Complete Communications Engineering

Typical algorithms for acoustic echo cancellation (AEC) are the LMS and NLMS algorithms for their ease of implementation and relatively fast convergence rates, especially for real time implementations. The filter taps obtained from the NLMS, and by extension the LMS algorithm, is however not the maximum likelihood estimate. We derive the maximum likelihood estimate and compare to the NLMS and the LMS algorithms. Consider the systems depicted in Figure 1 below:


Single line AEC architecture

Figure 1: Single line AEC architecture

The problem at hand is to correctly estimate the filter  taps, such that f(h[.],x[.]) = \sum\limits_{i=1}^M h[i]x[k-i], to minimize the error. The presence of the signal s[n] may cause the adaptive system to cancel out the speech signal, thus leading most AECs updating the filter coefficients only when there is no speech detected. Now consider a received signal

r[k] = \sum\limits_{i=1}^M h[i]x[k-i] + v[k]

where v[k] is additive noise. Also consider that x[k-i], \forall i \in \{1, \cdots, M\}, \forall k is known. We want to estimate \hat{h}[i], \forall i \in \{1, \cdots, M\} such that |e[n]|^2 is minimized, where

e[n] = \sum\limits_{i=1}^M (h[i]-\hat{h}[i])x[n-i] + v[n]

Consider the noise signal being i.i.d. Gaussian, then the likelihood function, the joint pdf,  for a frame of length N can be given as

f_{{\bf r}|{\bf h}}({\bf r}|{\bf h}) = \prod\limits_{k=1}^N \frac{1}{\sqrt{2\pi \sigma_{r_k}}} e^{-\frac{\left(r_k-\sum\limits_{m=1}^M h[m]x[k-m] \right)^2}{\sigma_{r_k}^2}}

where {\bf r}= [r[1], \cdots,r[N]]^T, {\bf h}= [h[1], \cdots,h[M]]^T and \sigma_{r_k}^2 = \sigma_{v_k}^2, \forall k. The log-likelihood function then becomes

L({\bf r}|{\bf h}) =\kappa -\sum\limits_{k=1}^N \left(\frac{1}{4} \log{\sigma_{v_k}^2} +\frac{\left(r_k-\sum\limits_{m=1}^M h[m]x[k-m] \right)^2}{\sigma_{v_k}^2} \right)

where \kappa is a constant term. The maximum value of the log-likelihood function will obey:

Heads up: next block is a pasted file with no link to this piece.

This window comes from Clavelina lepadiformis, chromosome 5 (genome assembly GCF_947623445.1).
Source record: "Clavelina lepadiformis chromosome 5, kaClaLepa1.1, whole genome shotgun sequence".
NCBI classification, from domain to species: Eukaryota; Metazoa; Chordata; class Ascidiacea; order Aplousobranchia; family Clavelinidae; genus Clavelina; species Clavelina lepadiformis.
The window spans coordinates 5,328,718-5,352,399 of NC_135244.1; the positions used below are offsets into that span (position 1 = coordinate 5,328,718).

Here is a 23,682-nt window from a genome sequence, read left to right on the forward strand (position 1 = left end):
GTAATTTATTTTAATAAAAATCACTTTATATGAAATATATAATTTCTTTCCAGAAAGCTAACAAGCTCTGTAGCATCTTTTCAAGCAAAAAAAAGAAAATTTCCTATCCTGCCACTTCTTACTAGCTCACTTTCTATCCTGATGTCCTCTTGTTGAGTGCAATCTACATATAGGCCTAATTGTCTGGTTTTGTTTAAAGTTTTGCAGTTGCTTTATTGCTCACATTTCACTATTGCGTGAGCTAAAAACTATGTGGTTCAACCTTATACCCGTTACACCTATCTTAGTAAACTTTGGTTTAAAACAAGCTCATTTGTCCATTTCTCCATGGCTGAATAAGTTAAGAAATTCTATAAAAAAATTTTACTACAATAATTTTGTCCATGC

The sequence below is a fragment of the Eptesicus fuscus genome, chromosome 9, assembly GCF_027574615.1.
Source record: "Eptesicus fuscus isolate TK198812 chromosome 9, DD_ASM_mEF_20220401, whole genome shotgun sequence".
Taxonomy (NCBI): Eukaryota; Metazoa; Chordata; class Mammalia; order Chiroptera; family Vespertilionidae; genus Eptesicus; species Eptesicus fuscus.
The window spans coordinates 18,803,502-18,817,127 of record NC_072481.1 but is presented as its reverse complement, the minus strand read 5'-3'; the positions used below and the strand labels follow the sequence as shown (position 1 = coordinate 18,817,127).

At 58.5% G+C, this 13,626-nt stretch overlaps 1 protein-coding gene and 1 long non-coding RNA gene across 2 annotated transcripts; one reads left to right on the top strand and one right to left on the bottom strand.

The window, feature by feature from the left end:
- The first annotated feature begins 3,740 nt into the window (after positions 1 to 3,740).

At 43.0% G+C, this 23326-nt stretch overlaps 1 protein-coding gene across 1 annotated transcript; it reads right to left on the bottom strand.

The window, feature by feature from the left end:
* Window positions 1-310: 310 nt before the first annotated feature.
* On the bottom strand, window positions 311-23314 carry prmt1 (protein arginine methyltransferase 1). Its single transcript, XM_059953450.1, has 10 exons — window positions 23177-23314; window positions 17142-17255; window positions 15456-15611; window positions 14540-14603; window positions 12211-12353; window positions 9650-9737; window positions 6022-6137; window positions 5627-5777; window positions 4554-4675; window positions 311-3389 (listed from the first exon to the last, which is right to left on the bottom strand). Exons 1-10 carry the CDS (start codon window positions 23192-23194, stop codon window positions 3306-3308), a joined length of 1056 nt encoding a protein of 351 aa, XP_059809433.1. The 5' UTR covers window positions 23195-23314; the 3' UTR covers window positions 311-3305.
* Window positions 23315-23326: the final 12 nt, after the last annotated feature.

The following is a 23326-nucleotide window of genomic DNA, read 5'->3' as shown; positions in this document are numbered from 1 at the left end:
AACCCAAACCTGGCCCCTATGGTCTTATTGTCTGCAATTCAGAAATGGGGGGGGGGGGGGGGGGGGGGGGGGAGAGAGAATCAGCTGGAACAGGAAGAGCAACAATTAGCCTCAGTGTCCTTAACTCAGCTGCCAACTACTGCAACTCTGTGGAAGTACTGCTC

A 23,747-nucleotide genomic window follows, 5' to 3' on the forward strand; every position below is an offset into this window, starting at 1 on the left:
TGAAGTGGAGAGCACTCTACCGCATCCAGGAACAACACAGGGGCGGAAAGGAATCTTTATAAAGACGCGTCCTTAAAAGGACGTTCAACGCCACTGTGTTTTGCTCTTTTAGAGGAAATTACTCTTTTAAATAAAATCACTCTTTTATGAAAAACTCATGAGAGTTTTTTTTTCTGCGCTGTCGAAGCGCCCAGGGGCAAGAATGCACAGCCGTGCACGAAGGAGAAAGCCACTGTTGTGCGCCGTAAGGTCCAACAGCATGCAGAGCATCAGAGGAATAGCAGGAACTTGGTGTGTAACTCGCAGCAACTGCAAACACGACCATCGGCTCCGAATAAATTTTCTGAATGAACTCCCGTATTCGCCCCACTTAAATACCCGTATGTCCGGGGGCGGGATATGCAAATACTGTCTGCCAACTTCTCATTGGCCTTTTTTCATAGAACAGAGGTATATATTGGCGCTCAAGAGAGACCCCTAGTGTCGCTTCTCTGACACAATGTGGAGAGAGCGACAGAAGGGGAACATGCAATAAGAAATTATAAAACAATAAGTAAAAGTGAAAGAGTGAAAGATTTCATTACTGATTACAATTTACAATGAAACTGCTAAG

\sum\limits_{k=1}^N \frac{2}{\sigma_{v_k}^2} \left(r_k-\sum\limits_{m=1}^M h[m]x[k-m] \right) x[k-q] =0 , q \in \{1,\cdots,M\}

Thus the ML algorithm will proceed as:

\hat{h}[i]_{n+1} = \hat{h}[i]_{n} + \mu_i \sum\limits_{k=1}^N \frac{2}{\sigma_{v_k}^2} \left(r_k-\sum\limits_{m=1}^M h[m]x[k-m] \right) x[k-i]

Comparing the ML update equation to the NLMS algorithm update which is reproduced below,

\hat{h}[i]_{n+1} = \hat{h}[i]_{n} + \sum\limits_{k=1}^N \left(\frac{1}{\sum\limits_{m=1}^M x[k-m+1]^2 } \left(r_k -\sum\limits_{m=1}^M \hat{h}[m]_{n} x[k-m+1]\right) x[k-i] \right)

it can be seen that there is a change of \frac{1}{\sum\limits_{m=1}^M x[k-m+1]^2 } to \frac{2}{\sigma_{v}^2} and a reintroduction of the step size \mu_i. The popularity of the NLMS is precisely because of the availability of \frac{1}{\sum\limits_{m=1}^M x[k-m+1]^2 }. However, given a frame size of length N >> 1, the variance of the noise could easily be estimated. Notice that the variance of the noise is the same as that of the recorded signal r_k and if given that r_k is zero mean, then the variance can be estimated directly from r_k. A sample result for this algorithm is shown in Figure 2 below with comparison with the NLMS algorithm.


Performance of Maximum Likelihood (ML) AEC

Figure 2: Performance of ML AEC


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